Analysis – Wildlife documentaries e

Recently I reviewed Steve Backshall’s latest show, Fierce, a documentary getting up close with the worlds most deadliest and feared wildlife. It really stood out for it’s bold colours, fast paced editing and breathtaking drone shots and it got me thinking; the same subject can be approached in so many ways. With this in mind I decided to study a section of wildlife documentaries and observe the way in which they presented similar subjects.

Fierce – chosen because – The edited is fast paced, bold and punchy and is like a breath of fresh air.

Deadly 60 – chosen because – Steve Backshall also presents this and I’m interested to see how the two compare.


Below is a comparison chart I made

Screen Shot 2016-06-01 at 11.15.00

I began with the documentaries Fierce and Deadly 60. They are essentially the same programme except one is intended for a younger target audience (though a critic once concluded the content and presentation of the show is too good for children and many adults also watch it) whereas Fierce with it’s gruesome content is aimed at any age group, ideally older (and with a stronger stomach) Both feature wildlife enthusiast Steve Backshall on the hunt for the most venomous and deadly creatures. In Deadly 60 it’s for his list rating the deadliest animals, much like a trading card game (very appealing for it’s target audience and commercially successful) and in Fierce he is encountering the most deadliest creatures this planet has to offer.” I’m on an expedition to find these ‘fierce’ predators, discover what makes them tck and meet the people that share their world.”
After watching Fierce with it’s punchy editing I was interested to see whether Deadly 60 would follow the same pattern. It exceeded it by miles, the editing was so velocious and snappy I counted 14 shots in 12 seconds. This is to appeal to children who aren’t going to sit through a lengthy documentary  with extended scenes and calm classical music. It has to pack a punch and Deadly 60 certainly does, launching the viewer straight into the world of Steve Backshall, flashing images of the surroundings set the scene tangled up with action camera moments as the filmmakers race after Steve through the environment. The screen lurches and flicks from the floor to the sky heightening the drama reminiscent of Bear Gryll’s programmes. This effect was also used in Fierce though not as much so as in Deadly 60.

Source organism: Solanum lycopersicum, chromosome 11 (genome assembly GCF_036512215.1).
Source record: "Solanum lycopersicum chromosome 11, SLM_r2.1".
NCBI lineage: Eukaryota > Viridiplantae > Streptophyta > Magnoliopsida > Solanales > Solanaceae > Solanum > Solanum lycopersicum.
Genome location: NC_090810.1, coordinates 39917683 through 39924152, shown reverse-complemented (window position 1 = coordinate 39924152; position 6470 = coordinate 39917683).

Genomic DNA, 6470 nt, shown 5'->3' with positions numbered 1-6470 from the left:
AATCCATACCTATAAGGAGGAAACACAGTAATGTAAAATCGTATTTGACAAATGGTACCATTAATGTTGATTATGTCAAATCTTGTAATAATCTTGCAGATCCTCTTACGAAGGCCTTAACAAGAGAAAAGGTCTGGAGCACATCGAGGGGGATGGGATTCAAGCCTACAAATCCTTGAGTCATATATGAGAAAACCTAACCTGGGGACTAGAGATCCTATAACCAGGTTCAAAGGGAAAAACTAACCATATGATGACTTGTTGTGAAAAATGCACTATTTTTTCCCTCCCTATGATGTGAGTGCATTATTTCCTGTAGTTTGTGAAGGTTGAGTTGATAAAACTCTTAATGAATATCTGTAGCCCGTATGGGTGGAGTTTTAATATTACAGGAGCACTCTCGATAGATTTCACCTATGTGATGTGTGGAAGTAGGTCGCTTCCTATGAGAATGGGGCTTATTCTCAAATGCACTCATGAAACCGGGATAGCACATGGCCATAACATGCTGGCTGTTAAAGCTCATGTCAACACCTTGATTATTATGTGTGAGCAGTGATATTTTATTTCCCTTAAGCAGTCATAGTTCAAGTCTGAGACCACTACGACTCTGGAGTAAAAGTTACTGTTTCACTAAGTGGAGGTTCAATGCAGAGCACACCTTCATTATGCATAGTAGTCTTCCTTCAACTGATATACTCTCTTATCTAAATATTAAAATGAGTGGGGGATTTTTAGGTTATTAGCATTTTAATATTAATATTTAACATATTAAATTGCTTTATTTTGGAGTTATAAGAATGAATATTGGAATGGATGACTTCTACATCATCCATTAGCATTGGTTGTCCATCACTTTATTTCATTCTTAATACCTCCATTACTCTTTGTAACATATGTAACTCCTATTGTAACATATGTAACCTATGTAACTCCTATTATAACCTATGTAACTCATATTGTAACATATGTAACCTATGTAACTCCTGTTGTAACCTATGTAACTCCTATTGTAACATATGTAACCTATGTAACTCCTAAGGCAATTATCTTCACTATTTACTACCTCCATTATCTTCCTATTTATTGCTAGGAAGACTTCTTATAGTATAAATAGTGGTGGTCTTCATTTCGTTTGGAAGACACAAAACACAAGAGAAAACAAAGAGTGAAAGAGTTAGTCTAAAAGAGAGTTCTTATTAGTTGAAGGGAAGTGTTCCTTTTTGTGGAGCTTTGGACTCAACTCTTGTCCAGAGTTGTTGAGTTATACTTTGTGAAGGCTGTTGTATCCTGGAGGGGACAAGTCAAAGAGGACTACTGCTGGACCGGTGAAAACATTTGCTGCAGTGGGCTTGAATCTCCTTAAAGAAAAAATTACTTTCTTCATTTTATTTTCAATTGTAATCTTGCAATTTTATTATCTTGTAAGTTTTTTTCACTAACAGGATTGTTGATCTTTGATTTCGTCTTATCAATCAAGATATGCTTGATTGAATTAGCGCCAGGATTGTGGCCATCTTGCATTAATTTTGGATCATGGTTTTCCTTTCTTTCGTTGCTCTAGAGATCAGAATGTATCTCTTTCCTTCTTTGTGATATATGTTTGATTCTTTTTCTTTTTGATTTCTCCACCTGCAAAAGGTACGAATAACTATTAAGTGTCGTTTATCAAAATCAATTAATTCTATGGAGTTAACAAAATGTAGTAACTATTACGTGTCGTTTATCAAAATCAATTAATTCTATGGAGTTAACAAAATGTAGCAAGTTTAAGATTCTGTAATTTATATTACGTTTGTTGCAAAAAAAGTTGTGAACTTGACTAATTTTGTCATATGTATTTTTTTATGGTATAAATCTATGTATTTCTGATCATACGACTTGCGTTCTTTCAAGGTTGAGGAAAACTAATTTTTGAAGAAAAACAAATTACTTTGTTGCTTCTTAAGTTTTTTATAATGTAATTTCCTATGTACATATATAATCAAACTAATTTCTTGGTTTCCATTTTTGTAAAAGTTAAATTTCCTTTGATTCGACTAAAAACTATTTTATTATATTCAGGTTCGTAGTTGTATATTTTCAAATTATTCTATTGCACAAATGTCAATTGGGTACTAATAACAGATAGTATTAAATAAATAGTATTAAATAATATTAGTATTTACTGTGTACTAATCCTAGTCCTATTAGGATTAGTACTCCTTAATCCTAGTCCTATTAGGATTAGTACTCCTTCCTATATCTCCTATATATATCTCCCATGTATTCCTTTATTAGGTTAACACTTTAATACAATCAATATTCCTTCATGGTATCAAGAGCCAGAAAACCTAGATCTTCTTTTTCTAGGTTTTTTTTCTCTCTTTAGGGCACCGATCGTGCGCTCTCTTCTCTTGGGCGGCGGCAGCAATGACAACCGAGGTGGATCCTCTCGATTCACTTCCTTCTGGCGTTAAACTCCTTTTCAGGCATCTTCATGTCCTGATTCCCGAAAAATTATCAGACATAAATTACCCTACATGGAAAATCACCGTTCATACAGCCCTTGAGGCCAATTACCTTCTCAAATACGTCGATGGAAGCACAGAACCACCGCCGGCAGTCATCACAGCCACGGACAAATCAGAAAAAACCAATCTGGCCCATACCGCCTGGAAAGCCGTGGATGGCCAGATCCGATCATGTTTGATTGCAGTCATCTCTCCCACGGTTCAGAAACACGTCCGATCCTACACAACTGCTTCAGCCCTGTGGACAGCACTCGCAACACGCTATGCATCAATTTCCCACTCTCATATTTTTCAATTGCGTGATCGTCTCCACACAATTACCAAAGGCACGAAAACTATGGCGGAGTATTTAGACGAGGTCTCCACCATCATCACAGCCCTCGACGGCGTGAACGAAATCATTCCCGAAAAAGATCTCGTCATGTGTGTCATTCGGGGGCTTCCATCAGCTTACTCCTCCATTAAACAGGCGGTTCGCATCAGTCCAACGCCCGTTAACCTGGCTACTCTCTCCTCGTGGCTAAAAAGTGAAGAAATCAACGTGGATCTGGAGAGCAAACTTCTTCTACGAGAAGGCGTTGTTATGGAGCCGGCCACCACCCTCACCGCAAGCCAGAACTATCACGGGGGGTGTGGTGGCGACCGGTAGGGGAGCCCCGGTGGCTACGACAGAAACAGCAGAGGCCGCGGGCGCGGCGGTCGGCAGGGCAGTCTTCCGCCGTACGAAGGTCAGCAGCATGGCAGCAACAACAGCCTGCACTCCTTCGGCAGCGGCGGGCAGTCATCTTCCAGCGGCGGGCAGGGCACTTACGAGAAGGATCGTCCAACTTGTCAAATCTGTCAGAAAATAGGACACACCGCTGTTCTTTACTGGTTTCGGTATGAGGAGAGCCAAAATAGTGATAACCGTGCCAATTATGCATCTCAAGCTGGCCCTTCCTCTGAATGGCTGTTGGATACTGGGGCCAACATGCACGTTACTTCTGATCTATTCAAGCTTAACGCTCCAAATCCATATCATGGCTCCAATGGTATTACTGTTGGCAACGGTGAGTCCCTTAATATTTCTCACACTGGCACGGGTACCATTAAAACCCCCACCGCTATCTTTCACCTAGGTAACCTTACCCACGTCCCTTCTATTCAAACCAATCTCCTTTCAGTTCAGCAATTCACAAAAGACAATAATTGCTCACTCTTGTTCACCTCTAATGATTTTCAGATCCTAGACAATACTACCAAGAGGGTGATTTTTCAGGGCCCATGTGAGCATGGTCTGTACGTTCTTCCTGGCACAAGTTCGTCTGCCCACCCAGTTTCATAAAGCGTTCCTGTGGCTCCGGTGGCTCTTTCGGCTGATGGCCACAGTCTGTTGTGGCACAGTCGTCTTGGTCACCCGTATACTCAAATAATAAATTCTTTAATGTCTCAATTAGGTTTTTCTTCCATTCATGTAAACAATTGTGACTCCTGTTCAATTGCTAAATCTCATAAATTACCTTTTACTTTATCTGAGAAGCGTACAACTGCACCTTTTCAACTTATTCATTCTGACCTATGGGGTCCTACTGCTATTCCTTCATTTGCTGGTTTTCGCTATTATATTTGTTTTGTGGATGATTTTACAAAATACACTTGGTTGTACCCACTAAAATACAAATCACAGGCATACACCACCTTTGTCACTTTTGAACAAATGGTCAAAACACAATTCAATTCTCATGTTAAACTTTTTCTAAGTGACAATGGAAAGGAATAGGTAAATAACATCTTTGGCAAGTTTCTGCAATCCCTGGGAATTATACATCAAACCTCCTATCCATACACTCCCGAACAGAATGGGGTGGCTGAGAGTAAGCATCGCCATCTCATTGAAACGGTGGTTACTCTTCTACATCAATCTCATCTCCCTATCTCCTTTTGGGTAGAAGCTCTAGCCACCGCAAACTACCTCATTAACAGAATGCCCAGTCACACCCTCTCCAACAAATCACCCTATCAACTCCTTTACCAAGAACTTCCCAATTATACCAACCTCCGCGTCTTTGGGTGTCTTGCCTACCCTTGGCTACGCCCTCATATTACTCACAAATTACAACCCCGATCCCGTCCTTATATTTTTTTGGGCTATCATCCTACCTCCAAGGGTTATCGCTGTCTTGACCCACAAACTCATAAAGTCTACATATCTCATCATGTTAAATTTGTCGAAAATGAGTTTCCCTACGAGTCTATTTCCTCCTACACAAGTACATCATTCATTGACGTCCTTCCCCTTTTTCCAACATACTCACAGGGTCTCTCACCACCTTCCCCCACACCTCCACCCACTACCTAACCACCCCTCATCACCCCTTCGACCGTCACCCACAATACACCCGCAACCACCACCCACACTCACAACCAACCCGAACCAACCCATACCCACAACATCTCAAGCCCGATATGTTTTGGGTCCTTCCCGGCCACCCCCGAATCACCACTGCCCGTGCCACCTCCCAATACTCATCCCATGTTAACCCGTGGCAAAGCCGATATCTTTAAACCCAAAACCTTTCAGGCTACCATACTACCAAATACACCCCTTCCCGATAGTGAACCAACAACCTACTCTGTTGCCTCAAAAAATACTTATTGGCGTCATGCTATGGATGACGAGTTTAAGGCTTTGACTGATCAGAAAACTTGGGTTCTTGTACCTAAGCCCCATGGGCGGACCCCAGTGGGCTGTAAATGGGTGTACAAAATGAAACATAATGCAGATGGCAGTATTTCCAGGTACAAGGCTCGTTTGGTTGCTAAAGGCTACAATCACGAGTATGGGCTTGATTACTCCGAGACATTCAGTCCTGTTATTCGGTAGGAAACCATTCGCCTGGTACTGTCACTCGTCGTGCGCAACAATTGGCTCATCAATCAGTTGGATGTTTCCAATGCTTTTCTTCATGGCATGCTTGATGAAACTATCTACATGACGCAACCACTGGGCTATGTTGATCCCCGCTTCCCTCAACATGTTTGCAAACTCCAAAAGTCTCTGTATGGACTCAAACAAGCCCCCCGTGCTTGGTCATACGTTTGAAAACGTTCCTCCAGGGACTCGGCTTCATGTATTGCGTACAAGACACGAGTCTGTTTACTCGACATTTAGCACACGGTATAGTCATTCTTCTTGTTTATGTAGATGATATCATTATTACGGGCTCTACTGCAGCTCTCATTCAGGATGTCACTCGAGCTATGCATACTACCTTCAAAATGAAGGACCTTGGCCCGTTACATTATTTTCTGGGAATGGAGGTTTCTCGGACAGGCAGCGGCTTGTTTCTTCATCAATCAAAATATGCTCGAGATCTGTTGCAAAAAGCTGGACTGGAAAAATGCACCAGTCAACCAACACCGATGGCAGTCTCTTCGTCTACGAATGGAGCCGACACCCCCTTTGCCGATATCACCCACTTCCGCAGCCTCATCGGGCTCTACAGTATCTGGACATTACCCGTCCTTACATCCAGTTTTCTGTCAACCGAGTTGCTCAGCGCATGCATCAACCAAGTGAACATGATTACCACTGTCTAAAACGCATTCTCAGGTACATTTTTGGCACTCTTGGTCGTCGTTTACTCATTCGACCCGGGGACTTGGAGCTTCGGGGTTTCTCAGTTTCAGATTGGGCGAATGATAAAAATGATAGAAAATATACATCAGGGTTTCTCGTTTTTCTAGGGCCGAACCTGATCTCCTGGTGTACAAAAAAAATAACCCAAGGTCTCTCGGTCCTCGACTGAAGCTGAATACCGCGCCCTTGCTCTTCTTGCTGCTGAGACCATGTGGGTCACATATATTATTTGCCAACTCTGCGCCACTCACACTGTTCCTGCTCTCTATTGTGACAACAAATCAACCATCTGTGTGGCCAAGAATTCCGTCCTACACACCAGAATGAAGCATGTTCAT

The colour was interesting as you would think that a nature documentary would show a true representation of the world yet the contrast between the colour spectrum was immense. Fierce featured bright bold and vivid, punchy colours that brought the scene to life in stunning technicolour whereas Deadly 60’s colours were much more muted and of standard natural colours. This is also true of the lighting, in Fierce it was strong and intense yet in Deadly 60 the lighting was neutral and calm.

Both programmes were constantly moving, there were infrequent moments of calm to add depth and contrast such as night time when the bats initiated their nightly flight or setting up camp in the middle of nowhere.

So far there were a lot of similarities but one thing that Deadly 60 took advantage of for its target audience was it’s use of cinematic effects. One moment Steve was driving along the road with no filters and suddenly there was a grainy retro effect on them, flashes of the Deadly 60 logo with lines going down the camera and jerking shots. Fierce was void of such effects but again that comes down to the target audience. They want children to watch the programme so the producers ensure it as fun and edgy so as to appeal to as many people as possible.

On the predator and prey side of things one thing very potent in Fierce were the graphic images of the prey, blood and gore which featured heavily, I’m sure this will have lost some viewers. One would think that Deadly 60 being for children would tone that down but it was surprising how many of these scenes were included. Not enough to be disturbing as in Fierce but it definitely didn’t try and steer away from these things.

The music featured in the documentaries were also a contrast, Fierce featured classical content, a score that illustrated the scene whereas Fierce was punchy, upbeat, and nergetic, again appealing to children, amping up the energy of all the scenes.

One thing I enjoy in Deadly 60 that was left out in Fierce was the interaction and inclusion between Steve and the camera crew. Most programmes stay clear away from this but in Deadly 60 they are a big part of the show, which seems right seeing as they are producing all the footage. They are jumped on by monkeys, shown crushed up in the back of a jeep as it rollocks down bumpy terrain and you feel what it’s like to be the cameraman as they pan wildly trying to find the elusive creature they are tracking.


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